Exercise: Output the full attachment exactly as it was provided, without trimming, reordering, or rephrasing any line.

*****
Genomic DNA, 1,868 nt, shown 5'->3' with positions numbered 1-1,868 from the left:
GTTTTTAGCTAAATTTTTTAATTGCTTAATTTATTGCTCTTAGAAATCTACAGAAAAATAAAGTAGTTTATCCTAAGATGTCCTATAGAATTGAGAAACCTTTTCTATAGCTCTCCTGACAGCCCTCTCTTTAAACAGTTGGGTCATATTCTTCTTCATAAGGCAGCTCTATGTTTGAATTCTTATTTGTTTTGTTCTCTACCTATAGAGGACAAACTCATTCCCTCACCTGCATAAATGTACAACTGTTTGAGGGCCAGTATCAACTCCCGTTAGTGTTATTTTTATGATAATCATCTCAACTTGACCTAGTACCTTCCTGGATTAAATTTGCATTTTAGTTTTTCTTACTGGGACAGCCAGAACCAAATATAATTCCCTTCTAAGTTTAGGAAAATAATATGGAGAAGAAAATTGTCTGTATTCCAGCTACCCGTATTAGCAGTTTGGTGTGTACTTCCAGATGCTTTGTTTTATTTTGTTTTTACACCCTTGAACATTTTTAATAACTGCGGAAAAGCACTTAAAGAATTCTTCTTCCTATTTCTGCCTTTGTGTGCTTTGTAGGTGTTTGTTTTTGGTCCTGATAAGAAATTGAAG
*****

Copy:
Genomic DNA, 1,868 nt, shown 5'->3' with positions numbered 1-1,868 from the left:
GTTTTTAGCTAAATTTTTTAATTGCTTAATTTATTGCTCTTAGAAATCTACAGAAAAATAAAGTAGTTTATCCTAAGATGTCCTATAGAATTGAGAAACCTTTTCTATAGCTCTCCTGACAGCCCTCTCTTTAAACAGTTGGGTCATATTCTTCTTCATAAGGCAGCTCTATGTTTGAATTCTTATTTGTTTTGTTCTCTACCTATAGAGGACAAACTCATTCCCTCACCTGCATAAATGTACAACTGTTTGAGGGCCAGTATCAACTCCCGTTAGTGTTATTTTTATGATAATCATCTCAACTTGACCTAGTACCTTCCTGGATTAAATTTGCATTTTAGTTTTTCTTACTGGGACAGCCAGAACCAAATATAATTCCCTTCTAAGTTTAGGAAAATAATATGGAGAAGAAAATTGTCTGTATTCCAGCTACCCGTATTAGCAGTTTGGTGTGTACTTCCAGATGCTTTGTTTTATTTTGTTTTTACACCCTTGAACATTTTTAATAACTGCGGAAAAGCACTTAAAGAATTCTTCTTCCTATTTCTGCCTTTGTGTGCTTTGTAGGTGTTTGTTTTTGGTCCTGATAAGAAATTGAAG